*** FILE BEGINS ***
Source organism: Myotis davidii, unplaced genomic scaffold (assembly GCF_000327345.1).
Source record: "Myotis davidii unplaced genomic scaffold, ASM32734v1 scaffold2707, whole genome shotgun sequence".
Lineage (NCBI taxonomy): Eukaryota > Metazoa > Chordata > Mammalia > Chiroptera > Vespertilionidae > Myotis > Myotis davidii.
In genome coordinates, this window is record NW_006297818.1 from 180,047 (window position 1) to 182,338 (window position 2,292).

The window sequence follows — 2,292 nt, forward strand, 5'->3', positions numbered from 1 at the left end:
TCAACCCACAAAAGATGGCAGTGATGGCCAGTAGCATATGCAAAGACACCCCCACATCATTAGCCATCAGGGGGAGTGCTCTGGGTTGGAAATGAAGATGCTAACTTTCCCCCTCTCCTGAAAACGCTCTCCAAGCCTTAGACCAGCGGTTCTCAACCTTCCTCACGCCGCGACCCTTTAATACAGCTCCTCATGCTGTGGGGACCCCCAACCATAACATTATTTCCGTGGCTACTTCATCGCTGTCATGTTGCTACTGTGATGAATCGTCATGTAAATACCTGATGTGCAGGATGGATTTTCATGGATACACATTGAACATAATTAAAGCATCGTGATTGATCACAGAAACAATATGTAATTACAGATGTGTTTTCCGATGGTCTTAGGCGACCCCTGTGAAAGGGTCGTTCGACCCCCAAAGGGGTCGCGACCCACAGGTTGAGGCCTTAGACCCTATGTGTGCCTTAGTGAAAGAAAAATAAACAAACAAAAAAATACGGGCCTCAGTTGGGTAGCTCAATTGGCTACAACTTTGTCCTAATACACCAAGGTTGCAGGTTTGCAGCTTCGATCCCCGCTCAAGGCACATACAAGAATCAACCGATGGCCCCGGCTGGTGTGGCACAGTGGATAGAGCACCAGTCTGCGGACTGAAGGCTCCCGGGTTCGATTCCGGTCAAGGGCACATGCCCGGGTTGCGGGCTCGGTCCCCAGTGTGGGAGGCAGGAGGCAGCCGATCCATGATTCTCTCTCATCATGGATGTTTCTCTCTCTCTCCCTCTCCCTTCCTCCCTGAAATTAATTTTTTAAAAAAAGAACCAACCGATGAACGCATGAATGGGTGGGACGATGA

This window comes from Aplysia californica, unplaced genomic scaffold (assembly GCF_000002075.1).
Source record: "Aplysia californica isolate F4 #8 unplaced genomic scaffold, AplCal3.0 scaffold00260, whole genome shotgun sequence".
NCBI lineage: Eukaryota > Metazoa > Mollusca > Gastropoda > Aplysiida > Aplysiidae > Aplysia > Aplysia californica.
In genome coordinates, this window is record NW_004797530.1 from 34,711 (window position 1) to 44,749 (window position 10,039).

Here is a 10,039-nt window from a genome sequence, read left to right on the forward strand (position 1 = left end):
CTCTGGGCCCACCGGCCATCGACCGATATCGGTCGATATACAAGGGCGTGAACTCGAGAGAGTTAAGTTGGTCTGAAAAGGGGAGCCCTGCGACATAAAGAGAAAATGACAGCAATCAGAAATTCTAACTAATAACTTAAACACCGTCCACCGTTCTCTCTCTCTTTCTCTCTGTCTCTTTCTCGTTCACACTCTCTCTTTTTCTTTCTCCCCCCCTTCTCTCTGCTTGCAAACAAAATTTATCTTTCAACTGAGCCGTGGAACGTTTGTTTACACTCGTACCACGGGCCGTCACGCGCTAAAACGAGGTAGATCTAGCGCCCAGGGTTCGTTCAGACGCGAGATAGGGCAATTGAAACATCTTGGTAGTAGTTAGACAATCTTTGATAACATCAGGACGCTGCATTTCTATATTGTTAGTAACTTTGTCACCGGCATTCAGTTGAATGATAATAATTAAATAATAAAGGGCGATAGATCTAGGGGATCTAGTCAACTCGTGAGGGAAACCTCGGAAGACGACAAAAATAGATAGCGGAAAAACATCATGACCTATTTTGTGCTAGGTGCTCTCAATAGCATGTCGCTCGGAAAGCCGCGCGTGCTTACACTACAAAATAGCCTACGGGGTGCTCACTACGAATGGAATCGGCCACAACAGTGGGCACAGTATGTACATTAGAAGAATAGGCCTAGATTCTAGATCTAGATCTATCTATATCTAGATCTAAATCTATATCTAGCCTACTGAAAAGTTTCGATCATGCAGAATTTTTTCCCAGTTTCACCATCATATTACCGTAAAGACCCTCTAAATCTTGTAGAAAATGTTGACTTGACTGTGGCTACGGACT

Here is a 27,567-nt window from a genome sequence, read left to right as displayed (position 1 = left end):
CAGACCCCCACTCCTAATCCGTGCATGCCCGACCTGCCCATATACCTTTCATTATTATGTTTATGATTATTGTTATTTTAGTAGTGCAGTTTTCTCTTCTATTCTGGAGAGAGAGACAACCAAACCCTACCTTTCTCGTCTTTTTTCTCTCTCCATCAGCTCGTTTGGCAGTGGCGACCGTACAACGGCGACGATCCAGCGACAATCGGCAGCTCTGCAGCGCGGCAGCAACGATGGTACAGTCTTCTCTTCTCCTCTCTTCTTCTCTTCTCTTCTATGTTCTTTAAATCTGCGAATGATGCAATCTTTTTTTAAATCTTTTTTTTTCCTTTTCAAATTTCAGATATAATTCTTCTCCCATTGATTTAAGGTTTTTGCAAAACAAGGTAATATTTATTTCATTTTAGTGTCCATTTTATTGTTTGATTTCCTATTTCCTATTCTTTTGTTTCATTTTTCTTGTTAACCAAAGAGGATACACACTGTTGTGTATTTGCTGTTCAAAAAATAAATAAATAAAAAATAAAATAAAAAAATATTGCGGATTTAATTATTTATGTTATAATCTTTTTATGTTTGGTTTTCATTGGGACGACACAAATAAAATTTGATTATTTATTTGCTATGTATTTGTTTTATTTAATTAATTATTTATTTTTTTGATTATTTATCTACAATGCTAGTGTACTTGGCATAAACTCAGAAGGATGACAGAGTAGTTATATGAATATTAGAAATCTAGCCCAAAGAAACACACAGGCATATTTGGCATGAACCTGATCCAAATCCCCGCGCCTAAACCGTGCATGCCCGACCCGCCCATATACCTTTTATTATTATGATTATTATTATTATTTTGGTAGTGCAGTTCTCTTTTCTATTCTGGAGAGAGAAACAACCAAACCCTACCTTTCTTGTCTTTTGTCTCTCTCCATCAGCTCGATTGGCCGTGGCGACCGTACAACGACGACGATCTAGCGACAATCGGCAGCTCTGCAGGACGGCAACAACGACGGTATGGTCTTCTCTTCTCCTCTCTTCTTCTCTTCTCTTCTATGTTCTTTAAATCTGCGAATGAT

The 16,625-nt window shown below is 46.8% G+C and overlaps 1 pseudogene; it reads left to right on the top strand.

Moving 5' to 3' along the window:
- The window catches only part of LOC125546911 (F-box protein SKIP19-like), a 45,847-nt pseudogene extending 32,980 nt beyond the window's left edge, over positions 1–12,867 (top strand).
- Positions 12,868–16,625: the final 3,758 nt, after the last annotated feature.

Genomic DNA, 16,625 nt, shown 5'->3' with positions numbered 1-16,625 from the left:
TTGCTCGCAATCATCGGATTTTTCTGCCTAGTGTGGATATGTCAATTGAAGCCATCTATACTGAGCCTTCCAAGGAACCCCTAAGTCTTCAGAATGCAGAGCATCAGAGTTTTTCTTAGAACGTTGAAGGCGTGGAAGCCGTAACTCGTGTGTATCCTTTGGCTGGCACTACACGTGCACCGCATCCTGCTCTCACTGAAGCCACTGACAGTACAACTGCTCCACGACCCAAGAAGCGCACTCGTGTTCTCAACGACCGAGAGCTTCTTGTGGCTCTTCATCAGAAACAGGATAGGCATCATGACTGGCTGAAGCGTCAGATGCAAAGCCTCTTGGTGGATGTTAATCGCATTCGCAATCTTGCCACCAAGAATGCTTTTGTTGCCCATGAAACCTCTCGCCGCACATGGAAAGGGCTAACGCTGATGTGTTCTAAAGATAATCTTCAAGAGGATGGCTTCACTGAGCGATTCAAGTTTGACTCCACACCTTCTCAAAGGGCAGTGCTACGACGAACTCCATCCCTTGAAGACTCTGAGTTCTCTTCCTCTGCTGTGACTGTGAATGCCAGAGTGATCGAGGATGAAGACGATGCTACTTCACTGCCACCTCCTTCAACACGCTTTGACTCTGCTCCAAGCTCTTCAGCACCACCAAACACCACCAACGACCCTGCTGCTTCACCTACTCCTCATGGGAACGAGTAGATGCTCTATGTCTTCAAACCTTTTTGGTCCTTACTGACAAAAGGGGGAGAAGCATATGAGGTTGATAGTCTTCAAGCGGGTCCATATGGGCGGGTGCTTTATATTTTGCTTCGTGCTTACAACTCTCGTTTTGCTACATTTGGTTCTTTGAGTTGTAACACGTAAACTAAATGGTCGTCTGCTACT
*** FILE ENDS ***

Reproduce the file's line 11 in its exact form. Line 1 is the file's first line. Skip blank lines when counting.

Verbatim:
Here is a 10,039-nt window from a genome sequence, read left to right on the forward strand (position 1 = left end):